“Genova’s novels are beautifully written, and poignant to the point of heartbreak.” — USA TODAY


An accomplished professor diagnosed with Alzheimer’s Disease learns that her worth is comprised of more than her ability to remember.

The extraordinary voice of a nonverbal boy with autism inspires two women to discover the universal truths that connect us all.

An overscheduled mother in her thirties learns to pay attention to what matters most after a car crash leaves her with a traumatic brain injury.





columns New paperback releases for reading groups

NATURAL SELECTION The Signature of All Things (Penguin, $17, 512 pages, ISBN 9780143125846) is Elizabeth Gilbert’s first work of fiction in 13 years. Set in the 18th and 19th centuries, this abundantly detailed historical narrative tells the story of the Whittaker family of Philadelphia. Patriarch Henry Whittaker amassed vast wealth in the quinine business in South Africa.

He passes on his fortune and his brilliant intellect to his daughter, Alma, whose interest in botany leads her into the study of evolution. Alma isn’t a beauty, and her bookish pursuits take precedence over romance. When she does fall in love, it’s with an artist named Ambrose Pike, whose reverence for the mystical is at odds with her own rational nature. Passages both literal and figurative ensue for Alma, as she sets out on a journey with stops in Tahiti and Holland to explore the natural world and her own inner terrain. Gilbert (Eat, Pray, Love) has written a fascinating, deeply authentic story of one woman’s quest to find herself, a book that demonstrates her remarkable range as an author.

FINAL CUT A smart, spellbinding mystery, Marisha Pessl’s Night Film (Random House, $18, 640 pages, ISBN 9780812979787) is a worthy follow-up to the author’s acclaimed debut novel, Special Topics in Calamity Physics. Filmmaker Stanislas Cordova has an underground following—his dark, disturbing movies have been banned from theaters and become bona fide cult classics. Stanislas’ daughter, Ash-


Summer’s Hottest Reads New in Paperback

ley, a piano prodigy, is featured in his final film. Gorgeous and gifted, Ashley plays Carnegie Hall as a preteen and is dead by the age of 24, when, to all appearances, she commits suicide. Journalist Scott McGrath, an expert on Stanislas and his work, believes there’s more to Ashley’s demise than meets the eye. Along with two friends, Scott begins an investigation into the father-daughter bond and the circumstances surrounding Ashley’s death. Pessl bolsters the story with fictionalized documentary materials—transcripts, articles, screenshots—creating a sense of authenticity that adds to the novel’s appeal. This hypnotic, cleverly crafted thriller provides further proof that Pessl is a writer to be reckoned with.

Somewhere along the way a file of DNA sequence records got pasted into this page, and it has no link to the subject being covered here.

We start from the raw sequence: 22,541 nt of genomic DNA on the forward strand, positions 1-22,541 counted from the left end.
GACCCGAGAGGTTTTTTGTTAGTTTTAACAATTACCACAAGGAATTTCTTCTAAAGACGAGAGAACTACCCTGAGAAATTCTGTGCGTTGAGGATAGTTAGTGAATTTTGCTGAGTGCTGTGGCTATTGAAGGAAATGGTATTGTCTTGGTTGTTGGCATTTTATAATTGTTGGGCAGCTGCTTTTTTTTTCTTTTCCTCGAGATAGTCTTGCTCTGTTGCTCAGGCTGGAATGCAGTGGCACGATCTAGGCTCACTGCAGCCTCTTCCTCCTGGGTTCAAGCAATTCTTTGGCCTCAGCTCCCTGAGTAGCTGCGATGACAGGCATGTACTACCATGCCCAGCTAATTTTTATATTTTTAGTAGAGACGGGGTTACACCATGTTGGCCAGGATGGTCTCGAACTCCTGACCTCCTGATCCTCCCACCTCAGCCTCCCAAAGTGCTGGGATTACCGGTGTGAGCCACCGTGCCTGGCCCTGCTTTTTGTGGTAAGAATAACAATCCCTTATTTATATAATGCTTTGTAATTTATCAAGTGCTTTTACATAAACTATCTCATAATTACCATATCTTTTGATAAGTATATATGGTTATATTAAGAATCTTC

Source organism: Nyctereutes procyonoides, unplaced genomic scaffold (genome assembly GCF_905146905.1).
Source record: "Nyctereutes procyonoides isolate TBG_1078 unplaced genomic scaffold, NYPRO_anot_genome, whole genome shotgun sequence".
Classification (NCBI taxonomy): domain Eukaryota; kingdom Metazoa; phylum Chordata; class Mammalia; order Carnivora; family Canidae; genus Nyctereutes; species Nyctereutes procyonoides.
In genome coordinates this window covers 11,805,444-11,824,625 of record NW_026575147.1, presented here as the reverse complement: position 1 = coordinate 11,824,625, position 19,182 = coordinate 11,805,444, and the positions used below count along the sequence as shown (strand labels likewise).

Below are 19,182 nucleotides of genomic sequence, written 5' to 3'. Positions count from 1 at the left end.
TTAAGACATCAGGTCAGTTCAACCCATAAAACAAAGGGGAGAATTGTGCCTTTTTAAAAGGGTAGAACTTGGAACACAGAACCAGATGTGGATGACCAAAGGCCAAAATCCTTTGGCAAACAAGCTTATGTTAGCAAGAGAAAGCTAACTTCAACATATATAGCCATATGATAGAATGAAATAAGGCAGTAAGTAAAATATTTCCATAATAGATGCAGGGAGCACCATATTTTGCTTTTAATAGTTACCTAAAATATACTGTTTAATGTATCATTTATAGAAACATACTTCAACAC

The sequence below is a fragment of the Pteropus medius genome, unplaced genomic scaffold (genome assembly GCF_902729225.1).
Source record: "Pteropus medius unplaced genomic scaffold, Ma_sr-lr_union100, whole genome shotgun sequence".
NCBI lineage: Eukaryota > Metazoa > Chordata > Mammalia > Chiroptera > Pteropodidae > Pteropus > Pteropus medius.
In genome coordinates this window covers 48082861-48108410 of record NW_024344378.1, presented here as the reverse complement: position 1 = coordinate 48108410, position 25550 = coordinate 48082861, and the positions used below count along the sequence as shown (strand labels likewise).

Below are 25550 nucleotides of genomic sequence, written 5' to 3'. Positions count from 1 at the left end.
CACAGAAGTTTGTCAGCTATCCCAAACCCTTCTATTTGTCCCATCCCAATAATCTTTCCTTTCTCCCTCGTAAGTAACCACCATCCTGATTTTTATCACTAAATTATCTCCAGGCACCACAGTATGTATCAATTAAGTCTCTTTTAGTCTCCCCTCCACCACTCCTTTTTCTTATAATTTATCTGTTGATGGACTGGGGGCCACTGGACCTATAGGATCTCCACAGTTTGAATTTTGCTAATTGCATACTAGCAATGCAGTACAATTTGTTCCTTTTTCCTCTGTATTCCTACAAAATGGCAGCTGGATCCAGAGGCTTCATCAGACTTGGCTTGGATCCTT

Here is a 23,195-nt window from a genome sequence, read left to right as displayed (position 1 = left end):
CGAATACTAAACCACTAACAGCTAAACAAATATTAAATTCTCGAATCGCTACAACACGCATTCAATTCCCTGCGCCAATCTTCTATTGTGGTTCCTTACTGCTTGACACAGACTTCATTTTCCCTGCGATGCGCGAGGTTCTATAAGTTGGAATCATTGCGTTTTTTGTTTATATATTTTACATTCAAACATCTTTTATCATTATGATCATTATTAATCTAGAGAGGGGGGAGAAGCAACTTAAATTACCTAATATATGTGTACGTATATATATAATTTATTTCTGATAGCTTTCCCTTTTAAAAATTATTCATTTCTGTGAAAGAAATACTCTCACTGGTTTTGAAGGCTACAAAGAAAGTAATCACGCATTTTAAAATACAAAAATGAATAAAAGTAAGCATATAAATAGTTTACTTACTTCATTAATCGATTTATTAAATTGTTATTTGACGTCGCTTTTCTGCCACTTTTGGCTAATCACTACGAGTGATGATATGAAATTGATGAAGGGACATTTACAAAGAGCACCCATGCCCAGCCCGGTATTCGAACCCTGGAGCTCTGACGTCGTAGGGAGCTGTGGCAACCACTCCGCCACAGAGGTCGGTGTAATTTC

Back in paperback from the #1 New York Times bestselling author of Orphan Train This beautifully wrought Southern saga, Kline’s debut, recounts a daughter’s search for the truth about her mother’s death.

New from the New York Times bestselling author of Beach Colors An abandoned baby, a glorious old Newport mansion, and awakening romance swirl the glittering waters of Breakwater Bay…

A work of literary fiction that brings to life a little-known chapter of the American Revolution “This is a superb novel. Don’t miss it.” —William Martin, Time bestselling New York Times author of Cape Cod

TOP PICK FOR BOOK CLUBS Amy Tan’s The Valley of Amazement (Ecco, $16.99, 608 pages, ISBN 9780062107329) is a wide-ranging multigenerational saga that opens in 1914 Shanghai. Violet, the book’s primary narrator, lives with her American mother, Lucia, who’s the mistress of a popular courtesan establishment. When her mother inexplicably departs for San Francisco, Violet finds herself alone in Shanghai. An exotic beauty, Violet becomes a courtesan herself and has a daughter of her own. The novel flashes back to 1800s San Francisco to tell the story of Lucia, a woman very different from the one Violet grew up with. Tan’s rich descriptions of China in the early 1900s and her command of history make this a mesmerizing family epic. Her fans will savor this novel, which finds Tan at the top of her game 25 years after the publication of her luminous debut, The Joy Luck Club.